As Gloria tries to deal with her literally huge personal matter, the screenplay by the director Nacho Vigalondo deftly balances itself between humor and gravitas. While being more aware of possible mass destruction she can inadvertently cause, Gloria cannot help but have a little fun with her weird circumstance, and we get a small humorous scene when she fully demonstrates it to Oscar and their drinking friends not long after their another drinking time. As delving into a dark subject glimpsed around its story, the movie generates interesting dramatic tension during its second half, and I will not go further into details on that for not spoiling your entertainment.

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Two lead performers in the film keep their acting straight as maintaining the emotional weight in the story. Dialing down her likable persona via an unkempt appearance, Anne Hathaway is believable as a walking mess of problems, and it is enjoyable to watch how she ably goes back and forth between comedy and drama while never making an excuse for her deeply flawed character. Jason Sudeikis, whom I noticed for the first time through his comic performance in “Horrible Bosses” (2011), deserves some praise for effortlessly showing his more serious side, and I appreciate how he subtly conveys his character’s disagreeable side during his early scenes. The other characters in the film are less developed in comparison, but Dan Stevens has a good scene when his character finds himself in a tense, awkward situation later in the story, and Tim Blake Nelson reminds me again that he has always been an interesting character actor who can fill thankless roles more than required.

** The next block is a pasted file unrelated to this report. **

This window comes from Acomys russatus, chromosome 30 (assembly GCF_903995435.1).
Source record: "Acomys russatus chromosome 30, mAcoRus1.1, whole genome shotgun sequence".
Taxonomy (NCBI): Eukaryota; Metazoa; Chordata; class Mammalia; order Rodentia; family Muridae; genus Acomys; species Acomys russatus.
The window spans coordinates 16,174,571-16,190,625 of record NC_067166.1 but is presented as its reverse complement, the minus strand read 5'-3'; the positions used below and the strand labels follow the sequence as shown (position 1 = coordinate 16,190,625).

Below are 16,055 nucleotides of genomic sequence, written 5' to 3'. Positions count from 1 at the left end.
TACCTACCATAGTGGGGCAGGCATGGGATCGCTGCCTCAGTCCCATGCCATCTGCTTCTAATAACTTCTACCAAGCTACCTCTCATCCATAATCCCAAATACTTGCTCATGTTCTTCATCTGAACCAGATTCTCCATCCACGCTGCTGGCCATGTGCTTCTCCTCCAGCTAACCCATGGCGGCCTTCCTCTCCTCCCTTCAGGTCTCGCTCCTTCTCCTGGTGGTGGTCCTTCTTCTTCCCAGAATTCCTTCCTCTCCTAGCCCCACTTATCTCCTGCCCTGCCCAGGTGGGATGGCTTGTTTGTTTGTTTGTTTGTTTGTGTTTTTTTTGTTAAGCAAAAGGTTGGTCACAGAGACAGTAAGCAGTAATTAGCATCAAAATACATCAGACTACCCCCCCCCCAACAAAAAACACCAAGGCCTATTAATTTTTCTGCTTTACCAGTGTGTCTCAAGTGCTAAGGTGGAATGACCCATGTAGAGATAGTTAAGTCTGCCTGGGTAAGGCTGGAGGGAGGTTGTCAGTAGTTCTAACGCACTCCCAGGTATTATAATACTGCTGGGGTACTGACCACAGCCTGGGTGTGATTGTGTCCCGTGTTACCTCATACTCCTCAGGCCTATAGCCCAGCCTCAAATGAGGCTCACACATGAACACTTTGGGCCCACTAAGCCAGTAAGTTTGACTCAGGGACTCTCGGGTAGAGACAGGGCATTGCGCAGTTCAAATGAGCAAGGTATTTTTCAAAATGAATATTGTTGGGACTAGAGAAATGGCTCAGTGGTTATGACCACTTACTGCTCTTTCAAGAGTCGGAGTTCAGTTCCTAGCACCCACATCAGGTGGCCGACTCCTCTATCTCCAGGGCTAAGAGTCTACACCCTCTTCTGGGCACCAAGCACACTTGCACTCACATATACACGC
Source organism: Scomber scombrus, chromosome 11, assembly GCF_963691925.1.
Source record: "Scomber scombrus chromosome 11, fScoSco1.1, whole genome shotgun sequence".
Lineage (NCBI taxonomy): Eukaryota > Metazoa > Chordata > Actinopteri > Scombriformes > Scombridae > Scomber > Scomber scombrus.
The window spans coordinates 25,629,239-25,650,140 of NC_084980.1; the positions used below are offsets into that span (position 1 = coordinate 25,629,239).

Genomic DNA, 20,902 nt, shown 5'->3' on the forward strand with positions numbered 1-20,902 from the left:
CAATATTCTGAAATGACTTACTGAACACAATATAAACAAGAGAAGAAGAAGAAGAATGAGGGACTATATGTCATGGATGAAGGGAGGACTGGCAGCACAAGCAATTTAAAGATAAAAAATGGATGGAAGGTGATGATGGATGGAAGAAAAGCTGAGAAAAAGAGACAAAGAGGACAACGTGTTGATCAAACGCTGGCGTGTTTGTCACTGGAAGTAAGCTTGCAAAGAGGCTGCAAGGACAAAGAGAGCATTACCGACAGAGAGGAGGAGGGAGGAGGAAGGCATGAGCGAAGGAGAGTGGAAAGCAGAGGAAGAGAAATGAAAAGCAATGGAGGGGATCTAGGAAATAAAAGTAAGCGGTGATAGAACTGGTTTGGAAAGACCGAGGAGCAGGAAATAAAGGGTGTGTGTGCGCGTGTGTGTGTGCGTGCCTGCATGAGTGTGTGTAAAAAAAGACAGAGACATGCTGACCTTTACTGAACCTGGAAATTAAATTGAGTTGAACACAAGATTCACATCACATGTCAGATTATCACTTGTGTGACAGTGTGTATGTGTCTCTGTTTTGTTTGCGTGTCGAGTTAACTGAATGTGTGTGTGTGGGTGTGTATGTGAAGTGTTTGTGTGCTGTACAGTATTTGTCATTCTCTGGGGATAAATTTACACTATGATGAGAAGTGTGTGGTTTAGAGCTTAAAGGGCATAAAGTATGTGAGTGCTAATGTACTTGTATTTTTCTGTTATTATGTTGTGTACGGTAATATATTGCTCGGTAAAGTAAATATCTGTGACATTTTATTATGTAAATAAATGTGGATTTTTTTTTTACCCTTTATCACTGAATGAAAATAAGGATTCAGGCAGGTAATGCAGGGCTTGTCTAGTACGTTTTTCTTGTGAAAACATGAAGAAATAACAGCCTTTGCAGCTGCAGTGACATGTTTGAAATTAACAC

Vigalondo previously impressed me with two modest but engaging genre pieces which distinguish themselves through smart storytelling and wily handling of genre elements. “Timecrimes” (2007) is a fun thriller which cheerfully plays with its inevitable logic of time travel within its small space and time, and I was amused a lot by its clever moments of irony and paradox. “Open Windows” (2014) has its entire story unfolded within one single laptop computer, and I liked how it pushes its setting as much as it can while not losing its sense of fun and thrill.

“Colossal” is another entertaining work from Vigalondo, and I enjoyed its offbeat spirit as wryly observing Seoul getting destroyed on the screen. Shot in Seoul and Bucheon, the Seoul scenes in the movie look mostly authentic, and I chuckled during the scene involved with a short Korean message. It was too bad that the movie did not reach to many audiences in South Korea, and I hope it will be regarded as an overlooked gem here someday. After all, Seoul under a monster attack is something we do not see everyday.